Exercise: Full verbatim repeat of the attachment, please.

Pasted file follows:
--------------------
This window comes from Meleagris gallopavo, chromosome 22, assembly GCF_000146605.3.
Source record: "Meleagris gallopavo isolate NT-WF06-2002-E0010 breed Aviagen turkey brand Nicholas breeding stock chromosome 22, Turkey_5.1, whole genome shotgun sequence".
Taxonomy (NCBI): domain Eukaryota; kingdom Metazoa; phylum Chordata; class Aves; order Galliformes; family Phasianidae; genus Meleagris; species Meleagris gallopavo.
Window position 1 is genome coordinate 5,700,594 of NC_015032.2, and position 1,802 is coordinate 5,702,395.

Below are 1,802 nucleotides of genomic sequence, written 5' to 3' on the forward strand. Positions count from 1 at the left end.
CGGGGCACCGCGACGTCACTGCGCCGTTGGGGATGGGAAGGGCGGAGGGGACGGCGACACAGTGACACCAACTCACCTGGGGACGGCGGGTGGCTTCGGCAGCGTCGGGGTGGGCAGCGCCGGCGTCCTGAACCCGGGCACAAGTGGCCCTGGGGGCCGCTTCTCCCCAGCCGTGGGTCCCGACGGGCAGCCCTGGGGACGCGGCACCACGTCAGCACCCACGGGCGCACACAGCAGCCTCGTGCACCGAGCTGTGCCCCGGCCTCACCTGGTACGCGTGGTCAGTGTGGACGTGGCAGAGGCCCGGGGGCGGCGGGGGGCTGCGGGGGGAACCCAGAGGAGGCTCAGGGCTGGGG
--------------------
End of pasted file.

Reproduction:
This window comes from Meleagris gallopavo, chromosome 22, assembly GCF_000146605.3.
Source record: "Meleagris gallopavo isolate NT-WF06-2002-E0010 breed Aviagen turkey brand Nicholas breeding stock chromosome 22, Turkey_5.1, whole genome shotgun sequence".
Taxonomy (NCBI): domain Eukaryota; kingdom Metazoa; phylum Chordata; class Aves; order Galliformes; family Phasianidae; genus Meleagris; species Meleagris gallopavo.
Window position 1 is genome coordinate 5,700,594 of NC_015032.2, and position 1,802 is coordinate 5,702,395.

Below are 1,802 nucleotides of genomic sequence, written 5' to 3' on the forward strand. Positions count from 1 at the left end.
CGGGGCACCGCGACGTCACTGCGCCGTTGGGGATGGGAAGGGCGGAGGGGACGGCGACACAGTGACACCAACTCACCTGGGGACGGCGGGTGGCTTCGGCAGCGTCGGGGTGGGCAGCGCCGGCGTCCTGAACCCGGGCACAAGTGGCCCTGGGGGCCGCTTCTCCCCAGCCGTGGGTCCCGACGGGCAGCCCTGGGGACGCGGCACCACGTCAGCACCCACGGGCGCACACAGCAGCCTCGTGCACCGAGCTGTGCCCCGGCCTCACCTGGTACGCGTGGTCAGTGTGGACGTGGCAGAGGCCCGGGGGCGGCGGGGGGCTGCGGGGGGAACCCAGAGGAGGCTCAGGGCTGGGG